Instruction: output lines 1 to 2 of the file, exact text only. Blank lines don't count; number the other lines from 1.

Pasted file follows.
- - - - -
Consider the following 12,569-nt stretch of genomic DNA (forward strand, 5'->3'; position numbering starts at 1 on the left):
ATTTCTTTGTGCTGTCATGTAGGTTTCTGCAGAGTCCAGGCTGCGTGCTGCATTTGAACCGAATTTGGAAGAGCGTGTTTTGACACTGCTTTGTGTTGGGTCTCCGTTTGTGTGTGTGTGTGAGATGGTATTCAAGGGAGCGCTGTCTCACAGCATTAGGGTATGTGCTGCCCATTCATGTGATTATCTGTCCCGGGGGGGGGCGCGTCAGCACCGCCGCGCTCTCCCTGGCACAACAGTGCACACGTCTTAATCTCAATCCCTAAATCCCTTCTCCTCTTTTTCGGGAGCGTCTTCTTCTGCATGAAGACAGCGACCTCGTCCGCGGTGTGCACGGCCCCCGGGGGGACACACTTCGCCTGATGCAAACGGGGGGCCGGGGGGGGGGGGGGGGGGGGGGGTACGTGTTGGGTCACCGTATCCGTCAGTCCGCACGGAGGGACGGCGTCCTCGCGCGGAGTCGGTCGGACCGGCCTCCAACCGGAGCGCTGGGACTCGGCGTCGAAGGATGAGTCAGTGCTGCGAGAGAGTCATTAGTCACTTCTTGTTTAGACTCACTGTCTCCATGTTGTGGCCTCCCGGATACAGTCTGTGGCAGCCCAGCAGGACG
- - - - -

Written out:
Consider the following 12,569-nt stretch of genomic DNA (forward strand, 5'->3'; position numbering starts at 1 on the left):
ATTTCTTTGTGCTGTCATGTAGGTTTCTGCAGAGTCCAGGCTGCGTGCTGCATTTGAACCGAATTTGGAAGAGCGTGTTTTGACACTGCTTTGTGTTGGGTCTCCGTTTGTGTGTGTGTGTGAGATGGTATTCAAGGGAGCGCTGTCTCACAGCATTAGGGTATGTGCTGCCCATTCATGTGATTATCTGTCCCGGGGGGGGGCGCGTCAGCACCGCCGCGCTCTCCCTGGCACAACAGTGCACACGTCTTAATCTCAATCCCTAAATCCCTTCTCCTCTTTTTCGGGAGCGTCTTCTTCTGCATGAAGACAGCGACCTCGTCCGCGGTGTGCACGGCCCCCGGGGGGACACACTTCGCCTGATGCAAACGGGGGGCCGGGGGGGGGGGGGGGGGGGGGGGTACGTGTTGGGTCACCGTATCCGTCAGTCCGCACGGAGGGACGGCGTCCTCGCGCGGAGTCGGTCGGACCGGCCTCCAACCGGAGCGCTGGGACTCGGCGTCGAAGGATGAGTCAGTGCTGCGAGAGAGTCATTAGTCACTTCTTGTTTAGACTCACTGTCTCCATGTTGTGGCCTCCCGGATACAGTCTGTGGCAGCCCAGCAGGACG